I have been working with TTC IT folks to figure out a data extract from their VISION system that will allow visualization and reporting on the RAD buses. The charts in this article are a first step and are provided for those who are interested.

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Can the TTC Report Meaningfully on Service Quality?

In many articles over several years, I have written about the quality of transit service in Toronto and the degree to which it varies from the sometimes sunny presentations by TTC management. Since the onset of the Covid-19 pandemic and heading into an extremely difficult budget year for 2021, understanding service from a rider’s perspective has become more important than ever to retain and rebuild demand on the transit system.

On the budget side, there are already harbingers of cuts to come. The TTC proposes to remove poor performing routes from the network and to trim hours of service on some routes. This includes the 14x Downtown Express services with their notoriously high cost/passenger and a few routes’ late evening operations. This is really small-scale stuff especially considering that the saving from cancelled express routes is already in place since Spring 2020.

The larger problem Toronto will face will be to decide what deeper trimming might look like, how candidates for cuts might be chosen, and how to evaluate the operation of what remains. There are already problems with erratic service that accentuates crowding problems coupled with an underutilized fleet of transit vehicles. Conversely, advocates for service retention and impovement, including, one hopes, TTC management, need solid ground to support calls for specific improvements and to measure them when they occur.

Management reports monthly on service quality and vehicle performance, but the metrics used fall far short of telling the whole story. Recently, CEO Rick Leary mentioned to the TTC Board that these metrics will be updated. This is worthwhile to the extent that new information is actually revealed, not simply a rehash of what we have already.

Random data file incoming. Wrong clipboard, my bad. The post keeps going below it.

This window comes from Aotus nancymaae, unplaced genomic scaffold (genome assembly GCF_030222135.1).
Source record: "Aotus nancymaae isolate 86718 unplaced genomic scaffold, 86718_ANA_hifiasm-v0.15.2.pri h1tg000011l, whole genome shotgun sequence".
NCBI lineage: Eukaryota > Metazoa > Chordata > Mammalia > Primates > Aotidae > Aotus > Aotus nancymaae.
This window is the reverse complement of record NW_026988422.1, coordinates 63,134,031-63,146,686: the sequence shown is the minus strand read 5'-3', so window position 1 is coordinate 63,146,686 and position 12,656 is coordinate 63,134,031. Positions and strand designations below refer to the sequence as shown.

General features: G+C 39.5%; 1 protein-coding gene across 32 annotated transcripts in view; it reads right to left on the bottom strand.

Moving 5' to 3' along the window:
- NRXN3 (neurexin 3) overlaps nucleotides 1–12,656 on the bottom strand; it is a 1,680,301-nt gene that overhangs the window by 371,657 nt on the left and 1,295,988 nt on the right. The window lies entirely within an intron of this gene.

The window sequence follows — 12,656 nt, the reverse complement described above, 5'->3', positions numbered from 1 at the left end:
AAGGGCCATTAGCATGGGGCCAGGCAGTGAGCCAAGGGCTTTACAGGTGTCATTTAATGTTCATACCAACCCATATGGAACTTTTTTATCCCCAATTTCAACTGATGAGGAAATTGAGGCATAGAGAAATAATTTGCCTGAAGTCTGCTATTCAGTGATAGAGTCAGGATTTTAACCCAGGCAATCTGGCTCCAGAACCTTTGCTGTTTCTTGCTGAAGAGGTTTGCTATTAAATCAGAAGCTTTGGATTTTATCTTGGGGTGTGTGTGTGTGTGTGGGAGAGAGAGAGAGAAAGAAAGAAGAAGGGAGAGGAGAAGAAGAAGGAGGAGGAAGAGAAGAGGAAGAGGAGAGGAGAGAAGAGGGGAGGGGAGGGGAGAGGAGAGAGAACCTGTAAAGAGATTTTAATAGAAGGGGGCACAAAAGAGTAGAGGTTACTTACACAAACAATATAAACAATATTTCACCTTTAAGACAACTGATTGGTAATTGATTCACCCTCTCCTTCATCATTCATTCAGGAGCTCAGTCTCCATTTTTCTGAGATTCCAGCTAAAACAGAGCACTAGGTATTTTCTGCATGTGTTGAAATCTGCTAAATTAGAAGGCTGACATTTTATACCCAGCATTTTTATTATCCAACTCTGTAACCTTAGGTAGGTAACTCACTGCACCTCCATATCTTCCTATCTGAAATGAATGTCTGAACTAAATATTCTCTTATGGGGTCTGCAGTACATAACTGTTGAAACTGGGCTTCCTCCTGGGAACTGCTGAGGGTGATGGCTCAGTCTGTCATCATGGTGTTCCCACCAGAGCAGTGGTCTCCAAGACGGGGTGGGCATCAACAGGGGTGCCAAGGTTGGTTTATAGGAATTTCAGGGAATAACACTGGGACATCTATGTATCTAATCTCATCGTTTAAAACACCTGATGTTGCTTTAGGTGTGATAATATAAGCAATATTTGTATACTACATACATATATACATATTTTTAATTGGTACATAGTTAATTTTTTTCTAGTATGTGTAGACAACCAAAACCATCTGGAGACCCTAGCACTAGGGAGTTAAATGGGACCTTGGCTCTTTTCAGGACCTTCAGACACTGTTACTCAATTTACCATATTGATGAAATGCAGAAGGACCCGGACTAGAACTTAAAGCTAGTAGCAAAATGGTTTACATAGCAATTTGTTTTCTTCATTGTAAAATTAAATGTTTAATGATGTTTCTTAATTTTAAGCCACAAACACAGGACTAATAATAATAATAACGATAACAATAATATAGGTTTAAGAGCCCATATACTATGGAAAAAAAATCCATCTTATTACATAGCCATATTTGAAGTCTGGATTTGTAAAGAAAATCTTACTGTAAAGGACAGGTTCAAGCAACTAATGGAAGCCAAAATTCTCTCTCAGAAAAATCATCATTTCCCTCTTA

This article reviews the metrics now in the CEO Report and proposes updates both to the metrics and to the standards against which they report.

Broadly the areas covered here are:

  • Ridership and Trip Counts
  • Budget, Scheduled and Actual Service
  • On Time Performance and Service Reliability
  • Service Capacity
  • Vehicle Reliability and Utilization
  • Infrastructure Reliability

This is a long article because it covers many topics and I wanted to put the arguments together so that the way factors interact is clear. If you want to skip all the details, at least for your first read, there are consolidated recommendations at the end of the article.

Technical note: Many of the illustrations were taken from the October 2020 CEO’s Report. Although I have enlarged them for readability, their resolution is limited by the quality of the source document.

The Tyranny of Averages

Almost all TTC performance metrics consolidate data into monthly average values and, sometimes, into annual moving averages. While this approach simplifies presentation and shows long term trends, it hides a great deal of variation that is at least as important to quality measurement as the long term view.

As I have written many times:

Passengers do not ride average buses.

Telling riders that on average buses are not full and that their arrival is within standards is meaningless to someone who waits twice or more the scheduled headway (the time between vehicles) and finds a crowded bus when one shows up. This problem existed long before the pandemic, but crowding and the effect of service cuts combine to make it a greater concern than before.

Averaging in the performance of off-peak services such as evenings and weekends with overall route behaviour masks poor quality service. Conditions during busy periods are diluted by data from trips when demand on a route is lower.

Averaging performance across the network dilutes the behaviour on busy routes even further by including vehicles running with less crowding and better reliability.